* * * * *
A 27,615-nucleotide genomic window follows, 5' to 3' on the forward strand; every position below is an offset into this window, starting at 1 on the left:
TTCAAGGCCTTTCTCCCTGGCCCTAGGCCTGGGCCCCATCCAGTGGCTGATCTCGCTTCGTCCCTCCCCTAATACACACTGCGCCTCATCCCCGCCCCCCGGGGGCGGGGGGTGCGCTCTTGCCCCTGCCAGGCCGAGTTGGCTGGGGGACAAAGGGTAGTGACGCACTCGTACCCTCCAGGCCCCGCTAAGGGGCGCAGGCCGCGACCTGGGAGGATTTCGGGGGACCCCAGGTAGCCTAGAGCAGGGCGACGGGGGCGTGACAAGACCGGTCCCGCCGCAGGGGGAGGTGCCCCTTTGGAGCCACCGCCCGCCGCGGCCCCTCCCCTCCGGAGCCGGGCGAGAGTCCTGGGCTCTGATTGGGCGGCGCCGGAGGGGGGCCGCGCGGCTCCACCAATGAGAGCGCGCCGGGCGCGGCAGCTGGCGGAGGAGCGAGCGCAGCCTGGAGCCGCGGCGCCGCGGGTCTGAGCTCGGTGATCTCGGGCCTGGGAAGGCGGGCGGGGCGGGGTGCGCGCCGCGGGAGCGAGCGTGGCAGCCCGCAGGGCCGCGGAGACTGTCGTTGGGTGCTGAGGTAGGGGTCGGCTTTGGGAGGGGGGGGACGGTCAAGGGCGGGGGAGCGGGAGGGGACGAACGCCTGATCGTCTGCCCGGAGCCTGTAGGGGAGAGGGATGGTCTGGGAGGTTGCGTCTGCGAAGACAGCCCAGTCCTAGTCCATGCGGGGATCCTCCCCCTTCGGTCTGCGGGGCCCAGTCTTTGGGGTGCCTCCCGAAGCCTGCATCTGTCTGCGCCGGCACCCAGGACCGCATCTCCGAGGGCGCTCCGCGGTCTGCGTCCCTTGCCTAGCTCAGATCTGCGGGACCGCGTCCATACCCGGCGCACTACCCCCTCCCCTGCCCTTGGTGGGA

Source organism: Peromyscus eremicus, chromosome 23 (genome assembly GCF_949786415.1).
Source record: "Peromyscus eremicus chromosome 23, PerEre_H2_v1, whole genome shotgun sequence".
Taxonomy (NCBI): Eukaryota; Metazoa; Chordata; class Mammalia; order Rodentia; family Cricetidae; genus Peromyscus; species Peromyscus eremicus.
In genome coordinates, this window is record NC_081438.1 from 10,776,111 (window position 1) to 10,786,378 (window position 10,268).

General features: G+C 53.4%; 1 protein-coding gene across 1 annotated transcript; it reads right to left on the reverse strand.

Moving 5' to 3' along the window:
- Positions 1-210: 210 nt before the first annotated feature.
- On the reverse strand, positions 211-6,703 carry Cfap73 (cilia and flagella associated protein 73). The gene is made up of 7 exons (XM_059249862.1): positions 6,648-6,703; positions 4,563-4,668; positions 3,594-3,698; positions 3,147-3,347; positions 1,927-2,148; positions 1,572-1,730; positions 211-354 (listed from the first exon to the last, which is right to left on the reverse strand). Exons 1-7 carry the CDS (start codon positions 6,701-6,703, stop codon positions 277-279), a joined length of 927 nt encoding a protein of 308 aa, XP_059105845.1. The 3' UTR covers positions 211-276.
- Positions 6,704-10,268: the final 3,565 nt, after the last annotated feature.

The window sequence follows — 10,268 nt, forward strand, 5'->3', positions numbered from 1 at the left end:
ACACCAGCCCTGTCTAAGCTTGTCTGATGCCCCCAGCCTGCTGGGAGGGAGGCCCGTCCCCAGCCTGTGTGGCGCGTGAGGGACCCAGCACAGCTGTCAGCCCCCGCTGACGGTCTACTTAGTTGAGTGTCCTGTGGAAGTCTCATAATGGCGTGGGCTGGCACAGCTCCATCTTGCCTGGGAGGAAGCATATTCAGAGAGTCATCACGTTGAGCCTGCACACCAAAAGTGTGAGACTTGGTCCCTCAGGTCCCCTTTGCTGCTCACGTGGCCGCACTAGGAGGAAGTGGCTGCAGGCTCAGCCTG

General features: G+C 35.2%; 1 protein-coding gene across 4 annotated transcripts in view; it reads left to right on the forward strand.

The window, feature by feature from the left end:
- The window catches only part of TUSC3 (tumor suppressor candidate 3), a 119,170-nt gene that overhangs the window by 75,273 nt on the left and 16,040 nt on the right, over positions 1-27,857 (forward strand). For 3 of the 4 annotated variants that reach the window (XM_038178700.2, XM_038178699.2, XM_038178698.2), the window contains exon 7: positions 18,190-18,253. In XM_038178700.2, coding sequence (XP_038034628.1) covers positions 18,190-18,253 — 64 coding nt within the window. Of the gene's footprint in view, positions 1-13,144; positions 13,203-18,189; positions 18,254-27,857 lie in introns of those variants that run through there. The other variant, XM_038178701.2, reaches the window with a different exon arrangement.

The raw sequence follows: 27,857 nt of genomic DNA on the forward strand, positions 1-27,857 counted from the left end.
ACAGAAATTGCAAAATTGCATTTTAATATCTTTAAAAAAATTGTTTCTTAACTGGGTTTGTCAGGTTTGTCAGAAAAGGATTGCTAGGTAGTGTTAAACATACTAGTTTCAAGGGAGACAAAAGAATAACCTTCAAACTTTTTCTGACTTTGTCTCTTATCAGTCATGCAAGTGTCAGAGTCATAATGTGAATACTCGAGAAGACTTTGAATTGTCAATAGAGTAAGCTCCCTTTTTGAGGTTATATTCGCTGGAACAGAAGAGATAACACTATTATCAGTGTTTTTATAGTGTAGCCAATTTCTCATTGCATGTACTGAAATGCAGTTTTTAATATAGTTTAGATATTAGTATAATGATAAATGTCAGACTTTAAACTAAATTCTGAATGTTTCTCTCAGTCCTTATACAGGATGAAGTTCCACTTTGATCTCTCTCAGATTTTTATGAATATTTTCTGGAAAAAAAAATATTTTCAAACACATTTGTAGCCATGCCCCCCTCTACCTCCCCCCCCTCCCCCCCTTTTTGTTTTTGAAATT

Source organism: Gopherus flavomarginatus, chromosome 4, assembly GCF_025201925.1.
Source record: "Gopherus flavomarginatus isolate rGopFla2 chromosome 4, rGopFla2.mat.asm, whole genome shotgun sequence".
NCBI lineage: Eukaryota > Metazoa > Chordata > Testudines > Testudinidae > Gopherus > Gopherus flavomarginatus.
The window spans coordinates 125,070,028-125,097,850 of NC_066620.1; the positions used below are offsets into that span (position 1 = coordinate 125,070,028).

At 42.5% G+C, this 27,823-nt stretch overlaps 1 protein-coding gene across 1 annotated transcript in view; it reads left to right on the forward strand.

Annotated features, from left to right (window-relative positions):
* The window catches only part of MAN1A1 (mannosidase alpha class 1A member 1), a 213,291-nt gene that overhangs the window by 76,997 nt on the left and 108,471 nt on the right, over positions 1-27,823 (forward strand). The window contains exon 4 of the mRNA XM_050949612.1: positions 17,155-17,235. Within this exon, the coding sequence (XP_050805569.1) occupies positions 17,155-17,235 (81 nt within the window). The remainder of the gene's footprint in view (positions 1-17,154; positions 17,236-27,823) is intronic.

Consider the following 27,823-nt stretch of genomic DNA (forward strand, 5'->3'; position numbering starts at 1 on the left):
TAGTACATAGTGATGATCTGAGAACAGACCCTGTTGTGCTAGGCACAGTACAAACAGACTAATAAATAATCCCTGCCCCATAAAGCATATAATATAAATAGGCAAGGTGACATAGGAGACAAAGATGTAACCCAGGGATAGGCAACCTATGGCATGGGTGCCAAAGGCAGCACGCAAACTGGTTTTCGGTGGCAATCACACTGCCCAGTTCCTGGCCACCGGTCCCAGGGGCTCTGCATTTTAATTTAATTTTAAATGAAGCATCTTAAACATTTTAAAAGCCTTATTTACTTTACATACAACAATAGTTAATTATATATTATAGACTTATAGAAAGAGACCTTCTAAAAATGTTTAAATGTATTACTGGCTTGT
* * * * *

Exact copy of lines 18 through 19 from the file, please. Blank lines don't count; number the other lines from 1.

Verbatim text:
ACAGAAATTGCAAAATTGCATTTTAATATCTTTAAAAAAATTGTTTCTTAACTGGGTTTGTCAGGTTTGTCAGAAAAGGATTGCTAGGTAGTGTTAAACATACTAGTTTCAAGGGAGACAAAAGAATAACCTTCAAACTTTTTCTGACTTTGTCTCTTATCAGTCATGCAAGTGTCAGAGTCATAATGTGAATACTCGAGAAGACTTTGAATTGTCAATAGAGTAAGCTCCCTTTTTGAGGTTATATTCGCTGGAACAGAAGAGATAACACTATTATCAGTGTTTTTATAGTGTAGCCAATTTCTCATTGCATGTACTGAAATGCAGTTTTTAATATAGTTTAGATATTAGTATAATGATAAATGTCAGACTTTAAACTAAATTCTGAATGTTTCTCTCAGTCCTTATACAGGATGAAGTTCCACTTTGATCTCTCTCAGATTTTTATGAATATTTTCTGGAAAAAAAAATATTTTCAAACACATTTGTAGCCATGCCCCCCTCTACCTCCCCCCCCTCCCCCCCTTTTTGTTTTTGAAATT

Source organism: Gopherus flavomarginatus, chromosome 4, assembly GCF_025201925.1.